The ancient Greek philosopher, Empedocles, defined the universe as being composed of four elements: earth, air, fire and water. Long before Empedocles, potters were concerned with these elements, essential to the making of pottery. Artists who create such beautiful objects have learned an ancient craft and employ a unique discipline in their pottery making.
I have been talking about the new building going up at LSUA for some time now. The building is called MPAC – Multi-Purpose Academic Building. The tag doesn’t do it justice. I often ride by the site to check the progress of what will be the new home for arts at LSUA. I am intrigued by the possibilities that this edifice will provide the arts in future years. Having worked for 40+ years in a “temporary” structure with makeshift fine arts labs, I eagerly anticipate working and teaching in this state-of-the-art construction. One of those areas will be ceramics. We have taught ceramics at LSUA since the school’s inception, but never with the facilities that will now be available. Ceramics classes at varying levels are scheduled for the fall semester, opening up a world of creativity and opportunity to make pottery with the finest equipment available.
The many types of clay can easily be classified into two essential groups: residual clay, which has largely remained at the original site of decomposed rock; and sedimentary clay that, by wind or running water, has been transported far from the site of the parent rock. The perfect clay is seldom found. It will not be plastic enough, an unacceptable color, or not able to be fired at the desired temperature. To achieve a workable clay body, the potter often has to mix clays.
Artifacts of fired clay from ancient civilizations are the most valuable tools for the study of the archeology and history of a culture. Its indestructible nature provides solid clues to the traditions and practices of ancient peoples. What readily comes to mind is pottery used for funerary offerings. Highly decorated and intended for one-time use, funeral urns, grave markers, etc, give us an inside view of the deceased and their cultures. The ancient potter held a low social status, a craftsman whose work was a simple response to the needs of the community for utilitarian objects. There is no historic precedent for artistic individuality and varying methods so prevalent among artists today. Pottery saw a conservative and very slow evolution
The earliest pottery in all ancient cultures was made by women as part of their household chores. Utensils were needed for cooking, eating and care of the home. The women of the society produced simple pottery items to fill these needs. It was not until settlements grew and a market for trade developed that we find skilled male workers making pottery for sale.
Pottery grew out of the Neolithic tribes of Mesopotamia and the ancient Middle East. Although different groups produced different styles of pottery, there are consistent characteristics throughout: the use of repetitive patterns in a symmetrical composition; the use of curved forms; and the use of brightly colored decoration. From Crete to Greece to Etruscan Italy, the evolution of pottery depended on the social and political climate of the civilization. Even in Western Europe, the development of pottery techniques was drastically affected by the withdrawal of the Romans from Britain. Not until the tenth century did the use of the wheel and lead glaze return to England through Anglo-Saxon trade with Continental Europe. Renaissance pottery was strongly influenced by the Mozarabic (Spanish-Arabic) tradition. The pottery was imported into Italy by way of the island of Majorca, thus it was called majolica style.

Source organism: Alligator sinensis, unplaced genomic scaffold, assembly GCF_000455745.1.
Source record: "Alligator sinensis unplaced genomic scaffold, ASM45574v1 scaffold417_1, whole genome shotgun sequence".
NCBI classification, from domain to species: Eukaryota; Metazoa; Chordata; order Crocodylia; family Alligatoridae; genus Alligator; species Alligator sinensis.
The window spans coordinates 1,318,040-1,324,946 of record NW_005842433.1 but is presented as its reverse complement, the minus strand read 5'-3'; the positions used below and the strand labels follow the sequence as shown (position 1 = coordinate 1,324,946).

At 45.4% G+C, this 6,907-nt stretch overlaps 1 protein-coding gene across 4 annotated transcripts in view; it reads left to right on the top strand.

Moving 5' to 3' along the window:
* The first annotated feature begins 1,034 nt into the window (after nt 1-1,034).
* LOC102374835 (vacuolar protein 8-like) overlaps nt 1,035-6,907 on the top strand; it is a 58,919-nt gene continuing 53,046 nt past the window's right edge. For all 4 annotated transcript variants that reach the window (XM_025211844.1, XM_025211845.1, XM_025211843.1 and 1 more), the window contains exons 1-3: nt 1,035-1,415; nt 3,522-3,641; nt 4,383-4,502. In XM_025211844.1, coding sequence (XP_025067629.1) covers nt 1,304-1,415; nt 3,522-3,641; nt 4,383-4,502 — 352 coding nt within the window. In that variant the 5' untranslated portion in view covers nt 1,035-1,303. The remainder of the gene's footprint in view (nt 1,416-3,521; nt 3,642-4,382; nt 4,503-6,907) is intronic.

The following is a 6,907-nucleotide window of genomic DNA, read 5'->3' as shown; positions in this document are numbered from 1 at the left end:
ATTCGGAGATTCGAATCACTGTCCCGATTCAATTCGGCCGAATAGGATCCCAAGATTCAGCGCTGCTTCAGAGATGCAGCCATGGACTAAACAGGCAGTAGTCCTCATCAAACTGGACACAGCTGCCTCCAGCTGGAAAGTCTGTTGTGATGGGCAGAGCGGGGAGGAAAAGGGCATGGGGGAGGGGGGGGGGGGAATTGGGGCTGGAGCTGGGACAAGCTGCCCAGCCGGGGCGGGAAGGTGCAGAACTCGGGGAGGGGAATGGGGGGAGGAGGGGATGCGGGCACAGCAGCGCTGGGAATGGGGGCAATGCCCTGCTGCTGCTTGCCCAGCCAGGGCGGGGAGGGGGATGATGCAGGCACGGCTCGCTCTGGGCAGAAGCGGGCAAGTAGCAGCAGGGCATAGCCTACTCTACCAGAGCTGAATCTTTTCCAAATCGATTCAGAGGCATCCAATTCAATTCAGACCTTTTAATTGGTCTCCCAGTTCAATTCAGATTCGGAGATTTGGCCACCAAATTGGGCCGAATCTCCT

While Continental European pottery made use of porcelain, the English developed creamware, a type of earthenware used for dining that began in Staffordshire. We are familiar with the well-known Wedgwood styles of both the unglazed black basalt ware and the pale colored jasper ware. Both were used chiefly for display with decorations from classical forms. English potters also produced bone china. Josiah Spode developed the standard bone china formula, combining bone ash with porcelain. The Industrial Revolution brought mass production of pottery in England and the ancient traditional methods were all but forgotten.
With twentieth-century potters came the revival of interest in ancient techniques and the native pottery of both Eastern and Western cultures. England’s Bernard Leach can be credited with much of the revival of hand thrown functional ware. Leach went to Japan at the age of 21 to study the ancient techniques. He became one of the few Western students of Ogata Kenzan, the 6th Kenzan master of the Japanese line of traditional potters. His studies resulted in a beautiful blending of East and West in his mastery of the art of Raku ware.
Whether hand building or wheel building, the student of pottery must combine those four elements into a tangible creation. The goal is to combine beauty with usefulness. And so we must add a fifth element – the human spirit. It is within the potter that the essence of pottery is found. That is the goal of teaching pottery. That is at the center of our ceramics classes at LSUA.